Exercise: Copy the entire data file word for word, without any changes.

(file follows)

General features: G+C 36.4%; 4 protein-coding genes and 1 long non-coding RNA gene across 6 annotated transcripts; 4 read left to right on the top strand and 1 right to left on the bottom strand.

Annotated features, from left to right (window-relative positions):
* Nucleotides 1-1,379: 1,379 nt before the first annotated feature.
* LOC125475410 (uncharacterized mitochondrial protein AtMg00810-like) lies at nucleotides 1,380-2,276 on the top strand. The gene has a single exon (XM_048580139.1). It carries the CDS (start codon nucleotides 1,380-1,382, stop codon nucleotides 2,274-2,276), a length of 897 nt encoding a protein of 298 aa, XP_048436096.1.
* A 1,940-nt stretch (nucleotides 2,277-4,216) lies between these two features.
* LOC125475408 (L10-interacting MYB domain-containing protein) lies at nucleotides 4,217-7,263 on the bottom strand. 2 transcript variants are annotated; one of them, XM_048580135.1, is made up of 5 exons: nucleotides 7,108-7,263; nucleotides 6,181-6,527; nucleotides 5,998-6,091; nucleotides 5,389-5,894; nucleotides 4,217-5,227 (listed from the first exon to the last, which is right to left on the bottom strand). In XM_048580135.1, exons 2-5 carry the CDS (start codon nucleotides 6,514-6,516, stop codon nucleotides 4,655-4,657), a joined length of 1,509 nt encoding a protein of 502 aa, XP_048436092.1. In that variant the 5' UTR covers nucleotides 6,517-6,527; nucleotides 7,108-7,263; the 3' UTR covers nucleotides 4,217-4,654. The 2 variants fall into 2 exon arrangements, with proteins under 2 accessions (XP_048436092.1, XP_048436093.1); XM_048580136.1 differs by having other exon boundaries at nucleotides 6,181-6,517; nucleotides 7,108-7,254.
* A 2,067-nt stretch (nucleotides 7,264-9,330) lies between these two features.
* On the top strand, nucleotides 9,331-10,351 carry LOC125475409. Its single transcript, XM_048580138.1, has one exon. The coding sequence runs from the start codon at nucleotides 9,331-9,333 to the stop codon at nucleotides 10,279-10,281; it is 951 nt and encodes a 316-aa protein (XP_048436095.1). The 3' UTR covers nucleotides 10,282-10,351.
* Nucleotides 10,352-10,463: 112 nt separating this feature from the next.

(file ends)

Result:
General features: G+C 36.4%; 4 protein-coding genes and 1 long non-coding RNA gene across 6 annotated transcripts; 4 read left to right on the top strand and 1 right to left on the bottom strand.

Annotated features, from left to right (window-relative positions):
* Nucleotides 1-1,379: 1,379 nt before the first annotated feature.
* LOC125475410 (uncharacterized mitochondrial protein AtMg00810-like) lies at nucleotides 1,380-2,276 on the top strand. The gene has a single exon (XM_048580139.1). It carries the CDS (start codon nucleotides 1,380-1,382, stop codon nucleotides 2,274-2,276), a length of 897 nt encoding a protein of 298 aa, XP_048436096.1.
* A 1,940-nt stretch (nucleotides 2,277-4,216) lies between these two features.
* LOC125475408 (L10-interacting MYB domain-containing protein) lies at nucleotides 4,217-7,263 on the bottom strand. 2 transcript variants are annotated; one of them, XM_048580135.1, is made up of 5 exons: nucleotides 7,108-7,263; nucleotides 6,181-6,527; nucleotides 5,998-6,091; nucleotides 5,389-5,894; nucleotides 4,217-5,227 (listed from the first exon to the last, which is right to left on the bottom strand). In XM_048580135.1, exons 2-5 carry the CDS (start codon nucleotides 6,514-6,516, stop codon nucleotides 4,655-4,657), a joined length of 1,509 nt encoding a protein of 502 aa, XP_048436092.1. In that variant the 5' UTR covers nucleotides 6,517-6,527; nucleotides 7,108-7,263; the 3' UTR covers nucleotides 4,217-4,654. The 2 variants fall into 2 exon arrangements, with proteins under 2 accessions (XP_048436092.1, XP_048436093.1); XM_048580136.1 differs by having other exon boundaries at nucleotides 6,181-6,517; nucleotides 7,108-7,254.
* A 2,067-nt stretch (nucleotides 7,264-9,330) lies between these two features.
* On the top strand, nucleotides 9,331-10,351 carry LOC125475409. Its single transcript, XM_048580138.1, has one exon. The coding sequence runs from the start codon at nucleotides 9,331-9,333 to the stop codon at nucleotides 10,279-10,281; it is 951 nt and encodes a 316-aa protein (XP_048436095.1). The 3' UTR covers nucleotides 10,282-10,351.
* Nucleotides 10,352-10,463: 112 nt separating this feature from the next.